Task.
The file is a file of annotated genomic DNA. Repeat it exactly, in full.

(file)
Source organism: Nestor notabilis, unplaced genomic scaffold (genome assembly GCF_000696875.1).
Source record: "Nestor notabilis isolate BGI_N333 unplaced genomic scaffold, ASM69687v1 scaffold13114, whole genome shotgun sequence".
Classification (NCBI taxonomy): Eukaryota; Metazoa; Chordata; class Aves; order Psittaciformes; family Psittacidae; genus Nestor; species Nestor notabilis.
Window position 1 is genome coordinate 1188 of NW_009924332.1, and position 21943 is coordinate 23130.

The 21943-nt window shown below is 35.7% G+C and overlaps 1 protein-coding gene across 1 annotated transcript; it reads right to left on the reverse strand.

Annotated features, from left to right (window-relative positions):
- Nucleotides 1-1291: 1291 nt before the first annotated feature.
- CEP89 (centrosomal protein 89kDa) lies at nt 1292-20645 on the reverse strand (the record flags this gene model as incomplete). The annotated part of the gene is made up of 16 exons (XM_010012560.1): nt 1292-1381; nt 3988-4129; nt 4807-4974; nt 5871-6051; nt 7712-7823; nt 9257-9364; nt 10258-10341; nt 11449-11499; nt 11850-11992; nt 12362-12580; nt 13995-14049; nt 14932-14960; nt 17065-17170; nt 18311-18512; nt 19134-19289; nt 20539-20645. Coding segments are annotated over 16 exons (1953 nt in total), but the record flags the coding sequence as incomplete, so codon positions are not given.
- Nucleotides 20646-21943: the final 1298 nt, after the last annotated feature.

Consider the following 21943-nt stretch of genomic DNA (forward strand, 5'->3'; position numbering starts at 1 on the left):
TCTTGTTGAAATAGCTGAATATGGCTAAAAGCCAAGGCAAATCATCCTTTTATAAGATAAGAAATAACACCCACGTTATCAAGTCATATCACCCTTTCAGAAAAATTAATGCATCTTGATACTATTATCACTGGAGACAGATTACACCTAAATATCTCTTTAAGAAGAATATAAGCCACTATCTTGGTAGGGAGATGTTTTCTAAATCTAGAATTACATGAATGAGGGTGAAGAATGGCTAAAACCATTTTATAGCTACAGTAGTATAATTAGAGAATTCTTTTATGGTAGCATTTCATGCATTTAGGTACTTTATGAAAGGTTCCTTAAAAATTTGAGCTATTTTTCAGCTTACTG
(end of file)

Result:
Source organism: Nestor notabilis, unplaced genomic scaffold (genome assembly GCF_000696875.1).
Source record: "Nestor notabilis isolate BGI_N333 unplaced genomic scaffold, ASM69687v1 scaffold13114, whole genome shotgun sequence".
Classification (NCBI taxonomy): Eukaryota; Metazoa; Chordata; class Aves; order Psittaciformes; family Psittacidae; genus Nestor; species Nestor notabilis.
Window position 1 is genome coordinate 1188 of NW_009924332.1, and position 21943 is coordinate 23130.

The 21943-nt window shown below is 35.7% G+C and overlaps 1 protein-coding gene across 1 annotated transcript; it reads right to left on the reverse strand.

Annotated features, from left to right (window-relative positions):
- Nucleotides 1-1291: 1291 nt before the first annotated feature.
- CEP89 (centrosomal protein 89kDa) lies at nt 1292-20645 on the reverse strand (the record flags this gene model as incomplete). The annotated part of the gene is made up of 16 exons (XM_010012560.1): nt 1292-1381; nt 3988-4129; nt 4807-4974; nt 5871-6051; nt 7712-7823; nt 9257-9364; nt 10258-10341; nt 11449-11499; nt 11850-11992; nt 12362-12580; nt 13995-14049; nt 14932-14960; nt 17065-17170; nt 18311-18512; nt 19134-19289; nt 20539-20645. Coding segments are annotated over 16 exons (1953 nt in total), but the record flags the coding sequence as incomplete, so codon positions are not given.
- Nucleotides 20646-21943: the final 1298 nt, after the last annotated feature.

Consider the following 21943-nt stretch of genomic DNA (forward strand, 5'->3'; position numbering starts at 1 on the left):
TCTTGTTGAAATAGCTGAATATGGCTAAAAGCCAAGGCAAATCATCCTTTTATAAGATAAGAAATAACACCCACGTTATCAAGTCATATCACCCTTTCAGAAAAATTAATGCATCTTGATACTATTATCACTGGAGACAGATTACACCTAAATATCTCTTTAAGAAGAATATAAGCCACTATCTTGGTAGGGAGATGTTTTCTAAATCTAGAATTACATGAATGAGGGTGAAGAATGGCTAAAACCATTTTATAGCTACAGTAGTATAATTAGAGAATTCTTTTATGGTAGCATTTCATGCATTTAGGTACTTTATGAAAGGTTCCTTAAAAATTTGAGCTATTTTTCAGCTTACTG